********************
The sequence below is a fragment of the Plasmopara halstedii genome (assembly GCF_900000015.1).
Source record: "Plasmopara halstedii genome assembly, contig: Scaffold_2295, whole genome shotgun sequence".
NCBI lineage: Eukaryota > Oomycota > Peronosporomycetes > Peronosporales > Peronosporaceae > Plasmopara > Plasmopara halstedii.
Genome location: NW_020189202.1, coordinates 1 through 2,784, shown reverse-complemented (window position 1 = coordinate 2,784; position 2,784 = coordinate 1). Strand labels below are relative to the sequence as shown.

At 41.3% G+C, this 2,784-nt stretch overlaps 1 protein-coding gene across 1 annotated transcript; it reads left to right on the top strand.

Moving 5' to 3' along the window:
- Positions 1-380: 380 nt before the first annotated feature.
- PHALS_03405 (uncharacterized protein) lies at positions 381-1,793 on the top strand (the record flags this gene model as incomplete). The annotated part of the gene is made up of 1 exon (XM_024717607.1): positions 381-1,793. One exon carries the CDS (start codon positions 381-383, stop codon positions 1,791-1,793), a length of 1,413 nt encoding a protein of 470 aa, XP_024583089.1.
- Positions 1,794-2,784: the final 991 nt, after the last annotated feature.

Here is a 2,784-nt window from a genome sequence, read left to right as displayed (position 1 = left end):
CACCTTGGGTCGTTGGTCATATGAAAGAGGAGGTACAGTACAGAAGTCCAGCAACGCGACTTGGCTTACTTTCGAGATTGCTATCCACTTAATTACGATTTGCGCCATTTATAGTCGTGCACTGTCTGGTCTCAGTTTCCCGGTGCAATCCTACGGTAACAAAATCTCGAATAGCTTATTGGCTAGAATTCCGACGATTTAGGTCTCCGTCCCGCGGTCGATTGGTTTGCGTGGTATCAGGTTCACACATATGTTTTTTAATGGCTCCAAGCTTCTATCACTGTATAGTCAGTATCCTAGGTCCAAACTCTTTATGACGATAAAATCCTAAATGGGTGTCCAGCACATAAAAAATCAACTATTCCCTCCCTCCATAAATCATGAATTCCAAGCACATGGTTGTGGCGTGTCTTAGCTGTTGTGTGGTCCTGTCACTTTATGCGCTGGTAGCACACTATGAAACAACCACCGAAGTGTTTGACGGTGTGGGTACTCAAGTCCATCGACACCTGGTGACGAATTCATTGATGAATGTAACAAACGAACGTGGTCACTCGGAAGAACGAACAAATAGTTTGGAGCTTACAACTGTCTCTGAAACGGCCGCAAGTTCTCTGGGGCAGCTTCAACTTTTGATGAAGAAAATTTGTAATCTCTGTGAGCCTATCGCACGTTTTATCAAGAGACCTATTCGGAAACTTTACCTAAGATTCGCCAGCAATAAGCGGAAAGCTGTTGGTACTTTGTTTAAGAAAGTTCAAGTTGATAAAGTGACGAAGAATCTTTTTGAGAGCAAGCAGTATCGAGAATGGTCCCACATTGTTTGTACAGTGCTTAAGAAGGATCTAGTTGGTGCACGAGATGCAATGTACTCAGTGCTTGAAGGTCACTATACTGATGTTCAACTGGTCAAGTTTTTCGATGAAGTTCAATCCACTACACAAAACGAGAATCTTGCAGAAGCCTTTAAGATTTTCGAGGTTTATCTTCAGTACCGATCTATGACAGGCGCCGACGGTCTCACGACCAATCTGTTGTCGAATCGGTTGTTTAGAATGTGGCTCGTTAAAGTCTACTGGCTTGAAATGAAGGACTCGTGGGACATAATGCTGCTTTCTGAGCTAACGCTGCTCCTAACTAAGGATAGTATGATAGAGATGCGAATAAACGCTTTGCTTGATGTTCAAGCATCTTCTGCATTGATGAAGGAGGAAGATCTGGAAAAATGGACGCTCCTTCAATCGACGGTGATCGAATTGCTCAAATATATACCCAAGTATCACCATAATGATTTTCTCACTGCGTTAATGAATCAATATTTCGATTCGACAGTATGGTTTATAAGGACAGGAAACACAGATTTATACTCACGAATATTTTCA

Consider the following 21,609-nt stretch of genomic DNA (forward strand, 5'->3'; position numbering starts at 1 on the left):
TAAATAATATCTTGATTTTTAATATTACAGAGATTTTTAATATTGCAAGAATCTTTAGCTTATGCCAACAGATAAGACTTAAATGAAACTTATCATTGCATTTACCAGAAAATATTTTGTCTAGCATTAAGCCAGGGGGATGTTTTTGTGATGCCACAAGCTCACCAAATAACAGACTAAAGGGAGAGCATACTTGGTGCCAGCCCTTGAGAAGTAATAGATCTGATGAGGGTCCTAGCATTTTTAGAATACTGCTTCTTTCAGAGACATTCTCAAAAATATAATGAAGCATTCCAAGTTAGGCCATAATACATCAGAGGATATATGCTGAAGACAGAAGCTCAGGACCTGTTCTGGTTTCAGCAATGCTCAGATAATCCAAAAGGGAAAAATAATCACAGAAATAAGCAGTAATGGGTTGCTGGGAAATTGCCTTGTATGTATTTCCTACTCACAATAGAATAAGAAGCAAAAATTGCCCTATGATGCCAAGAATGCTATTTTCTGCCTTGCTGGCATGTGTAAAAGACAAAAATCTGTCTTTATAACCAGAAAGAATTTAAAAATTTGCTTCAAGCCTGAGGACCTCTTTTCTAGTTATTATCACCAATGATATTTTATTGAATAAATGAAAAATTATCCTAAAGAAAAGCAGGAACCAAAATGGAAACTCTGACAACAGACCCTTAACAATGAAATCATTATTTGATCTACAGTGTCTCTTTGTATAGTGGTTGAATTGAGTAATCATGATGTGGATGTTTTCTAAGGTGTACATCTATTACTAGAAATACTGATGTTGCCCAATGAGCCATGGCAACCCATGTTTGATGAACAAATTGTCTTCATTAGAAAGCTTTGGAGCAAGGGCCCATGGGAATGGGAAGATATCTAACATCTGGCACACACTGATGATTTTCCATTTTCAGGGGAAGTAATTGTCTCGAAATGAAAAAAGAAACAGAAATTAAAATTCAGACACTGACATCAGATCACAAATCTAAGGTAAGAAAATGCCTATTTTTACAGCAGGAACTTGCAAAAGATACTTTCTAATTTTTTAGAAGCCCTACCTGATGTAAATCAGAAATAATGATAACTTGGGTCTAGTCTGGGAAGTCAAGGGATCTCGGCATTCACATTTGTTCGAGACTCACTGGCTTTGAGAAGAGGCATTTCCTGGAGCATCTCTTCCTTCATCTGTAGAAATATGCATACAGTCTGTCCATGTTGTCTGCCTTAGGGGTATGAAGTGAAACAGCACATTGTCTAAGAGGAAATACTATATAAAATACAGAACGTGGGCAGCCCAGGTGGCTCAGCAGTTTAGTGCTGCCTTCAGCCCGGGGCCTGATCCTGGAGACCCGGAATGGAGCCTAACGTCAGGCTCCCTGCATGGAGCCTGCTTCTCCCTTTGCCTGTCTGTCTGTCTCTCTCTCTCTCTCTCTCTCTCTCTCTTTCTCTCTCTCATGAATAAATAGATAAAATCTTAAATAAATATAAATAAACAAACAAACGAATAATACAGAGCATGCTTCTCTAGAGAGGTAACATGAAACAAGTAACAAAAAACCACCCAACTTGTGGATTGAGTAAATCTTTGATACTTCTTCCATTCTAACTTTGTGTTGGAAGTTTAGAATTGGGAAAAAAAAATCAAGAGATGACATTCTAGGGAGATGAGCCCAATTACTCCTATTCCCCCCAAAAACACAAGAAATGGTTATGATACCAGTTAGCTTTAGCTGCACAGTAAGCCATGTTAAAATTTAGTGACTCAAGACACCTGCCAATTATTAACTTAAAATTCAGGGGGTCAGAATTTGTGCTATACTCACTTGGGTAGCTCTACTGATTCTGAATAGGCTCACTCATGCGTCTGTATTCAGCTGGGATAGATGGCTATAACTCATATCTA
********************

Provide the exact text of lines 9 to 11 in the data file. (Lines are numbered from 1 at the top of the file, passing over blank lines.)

- Positions 1,794-2,784: the final 991 nt, after the last annotated feature.

Here is a 2,784-nt window from a genome sequence, read left to right as displayed (position 1 = left end):
CACCTTGGGTCGTTGGTCATATGAAAGAGGAGGTACAGTACAGAAGTCCAGCAACGCGACTTGGCTTACTTTCGAGATTGCTATCCACTTAATTACGATTTGCGCCATTTATAGTCGTGCACTGTCTGGTCTCAGTTTCCCGGTGCAATCCTACGGTAACAAAATCTCGAATAGCTTATTGGCTAGAATTCCGACGATTTAGGTCTCCGTCCCGCGGTCGATTGGTTTGCGTGGTATCAGGTTCACACATATGTTTTTTAATGGCTCCAAGCTTCTATCACTGTATAGTCAGTATCCTAGGTCCAAACTCTTTATGACGATAAAATCCTAAATGGGTGTCCAGCACATAAAAAATCAACTATTCCCTCCCTCCATAAATCATGAATTCCAAGCACATGGTTGTGGCGTGTCTTAGCTGTTGTGTGGTCCTGTCACTTTATGCGCTGGTAGCACACTATGAAACAACCACCGAAGTGTTTGACGGTGTGGGTACTCAAGTCCATCGACACCTGGTGACGAATTCATTGATGAATGTAACAAACGAACGTGGTCACTCGGAAGAACGAACAAATAGTTTGGAGCTTACAACTGTCTCTGAAACGGCCGCAAGTTCTCTGGGGCAGCTTCAACTTTTGATGAAGAAAATTTGTAATCTCTGTGAGCCTATCGCACGTTTTATCAAGAGACCTATTCGGAAACTTTACCTAAGATTCGCCAGCAATAAGCGGAAAGCTGTTGGTACTTTGTTTAAGAAAGTTCAAGTTGATAAAGTGACGAAGAATCTTTTTGAGAGCAAGCAGTATCGAGAATGGTCCCACATTGTTTGTACAGTGCTTAAGAAGGATCTAGTTGGTGCACGAGATGCAATGTACTCAGTGCTTGAAGGTCACTATACTGATGTTCAACTGGTCAAGTTTTTCGATGAAGTTCAATCCACTACACAAAACGAGAATCTTGCAGAAGCCTTTAAGATTTTCGAGGTTTATCTTCAGTACCGATCTATGACAGGCGCCGACGGTCTCACGACCAATCTGTTGTCGAATCGGTTGTTTAGAATGTGGCTCGTTAAAGTCTACTGGCTTGAAATGAAGGACTCGTGGGACATAATGCTGCTTTCTGAGCTAACGCTGCTCCTAACTAAGGATAGTATGATAGAGATGCGAATAAACGCTTTGCTTGATGTTCAAGCATCTTCTGCATTGATGAAGGAGGAAGATCTGGAAAAATGGACGCTCCTTCAATCGACGGTGATCGAATTGCTCAAATATATACCCAAGTATCACCATAATGATTTTCTCACTGCGTTAATGAATCAATATTTCGATTCGACAGTATGGTTTATAAGGACAGGAAACACAGATTTATACTCACGAATATTTTCA